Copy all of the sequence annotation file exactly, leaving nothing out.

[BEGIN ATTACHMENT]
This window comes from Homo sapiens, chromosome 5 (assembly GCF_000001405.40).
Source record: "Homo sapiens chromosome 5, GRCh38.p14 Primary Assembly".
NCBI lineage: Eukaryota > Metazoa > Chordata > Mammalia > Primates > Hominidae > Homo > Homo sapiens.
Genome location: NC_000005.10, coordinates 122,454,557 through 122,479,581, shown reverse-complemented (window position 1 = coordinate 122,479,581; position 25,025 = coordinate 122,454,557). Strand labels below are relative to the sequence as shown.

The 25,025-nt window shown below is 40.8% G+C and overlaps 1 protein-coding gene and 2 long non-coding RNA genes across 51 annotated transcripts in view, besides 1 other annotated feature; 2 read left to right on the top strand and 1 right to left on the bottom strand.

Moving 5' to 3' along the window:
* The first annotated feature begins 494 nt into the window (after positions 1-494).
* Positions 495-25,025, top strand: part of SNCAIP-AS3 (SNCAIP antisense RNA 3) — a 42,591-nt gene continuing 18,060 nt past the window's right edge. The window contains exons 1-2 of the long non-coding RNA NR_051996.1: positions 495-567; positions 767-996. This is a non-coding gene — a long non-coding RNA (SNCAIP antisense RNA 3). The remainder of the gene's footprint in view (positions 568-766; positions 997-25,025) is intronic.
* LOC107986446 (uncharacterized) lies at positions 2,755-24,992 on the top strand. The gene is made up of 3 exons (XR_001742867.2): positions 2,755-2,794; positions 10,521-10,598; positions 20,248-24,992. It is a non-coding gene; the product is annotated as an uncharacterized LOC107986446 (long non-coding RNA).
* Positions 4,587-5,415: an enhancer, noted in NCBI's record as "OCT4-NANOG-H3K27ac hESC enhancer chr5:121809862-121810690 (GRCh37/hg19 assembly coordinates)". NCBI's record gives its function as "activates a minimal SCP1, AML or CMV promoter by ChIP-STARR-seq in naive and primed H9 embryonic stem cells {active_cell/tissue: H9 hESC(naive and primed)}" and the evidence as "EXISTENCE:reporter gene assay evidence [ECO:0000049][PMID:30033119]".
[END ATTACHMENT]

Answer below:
This window comes from Homo sapiens, chromosome 5 (assembly GCF_000001405.40).
Source record: "Homo sapiens chromosome 5, GRCh38.p14 Primary Assembly".
NCBI lineage: Eukaryota > Metazoa > Chordata > Mammalia > Primates > Hominidae > Homo > Homo sapiens.
Genome location: NC_000005.10, coordinates 122,454,557 through 122,479,581, shown reverse-complemented (window position 1 = coordinate 122,479,581; position 25,025 = coordinate 122,454,557). Strand labels below are relative to the sequence as shown.

The 25,025-nt window shown below is 40.8% G+C and overlaps 1 protein-coding gene and 2 long non-coding RNA genes across 51 annotated transcripts in view, besides 1 other annotated feature; 2 read left to right on the top strand and 1 right to left on the bottom strand.

Moving 5' to 3' along the window:
* The first annotated feature begins 494 nt into the window (after positions 1-494).
* Positions 495-25,025, top strand: part of SNCAIP-AS3 (SNCAIP antisense RNA 3) — a 42,591-nt gene continuing 18,060 nt past the window's right edge. The window contains exons 1-2 of the long non-coding RNA NR_051996.1: positions 495-567; positions 767-996. This is a non-coding gene — a long non-coding RNA (SNCAIP antisense RNA 3). The remainder of the gene's footprint in view (positions 568-766; positions 997-25,025) is intronic.
* LOC107986446 (uncharacterized) lies at positions 2,755-24,992 on the top strand. The gene is made up of 3 exons (XR_001742867.2): positions 2,755-2,794; positions 10,521-10,598; positions 20,248-24,992. It is a non-coding gene; the product is annotated as an uncharacterized LOC107986446 (long non-coding RNA).
* Positions 4,587-5,415: an enhancer, noted in NCBI's record as "OCT4-NANOG-H3K27ac hESC enhancer chr5:121809862-121810690 (GRCh37/hg19 assembly coordinates)". NCBI's record gives its function as "activates a minimal SCP1, AML or CMV promoter by ChIP-STARR-seq in naive and primed H9 embryonic stem cells {active_cell/tissue: H9 hESC(naive and primed)}" and the evidence as "EXISTENCE:reporter gene assay evidence [ECO:0000049][PMID:30033119]".